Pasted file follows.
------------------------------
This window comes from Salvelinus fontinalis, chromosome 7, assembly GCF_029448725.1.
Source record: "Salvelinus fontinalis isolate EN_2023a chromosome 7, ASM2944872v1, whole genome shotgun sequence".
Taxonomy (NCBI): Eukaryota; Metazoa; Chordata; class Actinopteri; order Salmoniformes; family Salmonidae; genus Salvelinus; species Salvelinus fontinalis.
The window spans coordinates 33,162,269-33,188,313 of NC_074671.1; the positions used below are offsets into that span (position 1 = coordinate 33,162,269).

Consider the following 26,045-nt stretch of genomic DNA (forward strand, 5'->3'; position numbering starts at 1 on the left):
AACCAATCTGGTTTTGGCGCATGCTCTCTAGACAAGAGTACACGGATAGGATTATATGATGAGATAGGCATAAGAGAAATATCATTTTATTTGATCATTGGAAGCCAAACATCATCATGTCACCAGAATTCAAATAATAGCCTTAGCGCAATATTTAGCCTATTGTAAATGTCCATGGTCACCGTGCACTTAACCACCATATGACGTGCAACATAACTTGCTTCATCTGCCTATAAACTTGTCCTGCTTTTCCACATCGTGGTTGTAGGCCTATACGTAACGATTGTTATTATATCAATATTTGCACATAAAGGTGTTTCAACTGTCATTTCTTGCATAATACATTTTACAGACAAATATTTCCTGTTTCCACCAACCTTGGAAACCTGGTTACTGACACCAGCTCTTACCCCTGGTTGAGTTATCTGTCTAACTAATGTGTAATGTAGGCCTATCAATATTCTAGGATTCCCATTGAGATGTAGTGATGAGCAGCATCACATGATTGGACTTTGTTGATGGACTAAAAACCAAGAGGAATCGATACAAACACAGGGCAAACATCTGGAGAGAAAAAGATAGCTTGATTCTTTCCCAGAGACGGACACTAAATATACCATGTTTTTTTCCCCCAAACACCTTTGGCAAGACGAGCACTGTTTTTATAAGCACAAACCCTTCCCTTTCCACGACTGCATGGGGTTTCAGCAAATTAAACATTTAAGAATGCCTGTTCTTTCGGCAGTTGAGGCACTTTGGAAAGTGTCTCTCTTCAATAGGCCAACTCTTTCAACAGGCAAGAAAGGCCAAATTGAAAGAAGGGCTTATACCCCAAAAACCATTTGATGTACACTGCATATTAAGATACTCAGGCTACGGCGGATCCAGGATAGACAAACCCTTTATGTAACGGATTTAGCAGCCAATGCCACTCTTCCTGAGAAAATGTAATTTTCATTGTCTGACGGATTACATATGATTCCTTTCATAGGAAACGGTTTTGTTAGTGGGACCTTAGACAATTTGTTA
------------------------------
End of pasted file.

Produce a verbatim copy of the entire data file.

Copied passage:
This window comes from Salvelinus fontinalis, chromosome 7, assembly GCF_029448725.1.
Source record: "Salvelinus fontinalis isolate EN_2023a chromosome 7, ASM2944872v1, whole genome shotgun sequence".
Taxonomy (NCBI): Eukaryota; Metazoa; Chordata; class Actinopteri; order Salmoniformes; family Salmonidae; genus Salvelinus; species Salvelinus fontinalis.
The window spans coordinates 33,162,269-33,188,313 of NC_074671.1; the positions used below are offsets into that span (position 1 = coordinate 33,162,269).

Consider the following 26,045-nt stretch of genomic DNA (forward strand, 5'->3'; position numbering starts at 1 on the left):
AACCAATCTGGTTTTGGCGCATGCTCTCTAGACAAGAGTACACGGATAGGATTATATGATGAGATAGGCATAAGAGAAATATCATTTTATTTGATCATTGGAAGCCAAACATCATCATGTCACCAGAATTCAAATAATAGCCTTAGCGCAATATTTAGCCTATTGTAAATGTCCATGGTCACCGTGCACTTAACCACCATATGACGTGCAACATAACTTGCTTCATCTGCCTATAAACTTGTCCTGCTTTTCCACATCGTGGTTGTAGGCCTATACGTAACGATTGTTATTATATCAATATTTGCACATAAAGGTGTTTCAACTGTCATTTCTTGCATAATACATTTTACAGACAAATATTTCCTGTTTCCACCAACCTTGGAAACCTGGTTACTGACACCAGCTCTTACCCCTGGTTGAGTTATCTGTCTAACTAATGTGTAATGTAGGCCTATCAATATTCTAGGATTCCCATTGAGATGTAGTGATGAGCAGCATCACATGATTGGACTTTGTTGATGGACTAAAAACCAAGAGGAATCGATACAAACACAGGGCAAACATCTGGAGAGAAAAAGATAGCTTGATTCTTTCCCAGAGACGGACACTAAATATACCATGTTTTTTTCCCCCAAACACCTTTGGCAAGACGAGCACTGTTTTTATAAGCACAAACCCTTCCCTTTCCACGACTGCATGGGGTTTCAGCAAATTAAACATTTAAGAATGCCTGTTCTTTCGGCAGTTGAGGCACTTTGGAAAGTGTCTCTCTTCAATAGGCCAACTCTTTCAACAGGCAAGAAAGGCCAAATTGAAAGAAGGGCTTATACCCCAAAAACCATTTGATGTACACTGCATATTAAGATACTCAGGCTACGGCGGATCCAGGATAGACAAACCCTTTATGTAACGGATTTAGCAGCCAATGCCACTCTTCCTGAGAAAATGTAATTTTCATTGTCTGACGGATTACATATGATTCCTTTCATAGGAAACGGTTTTGTTAGTGGGACCTTAGACAATTTGTTA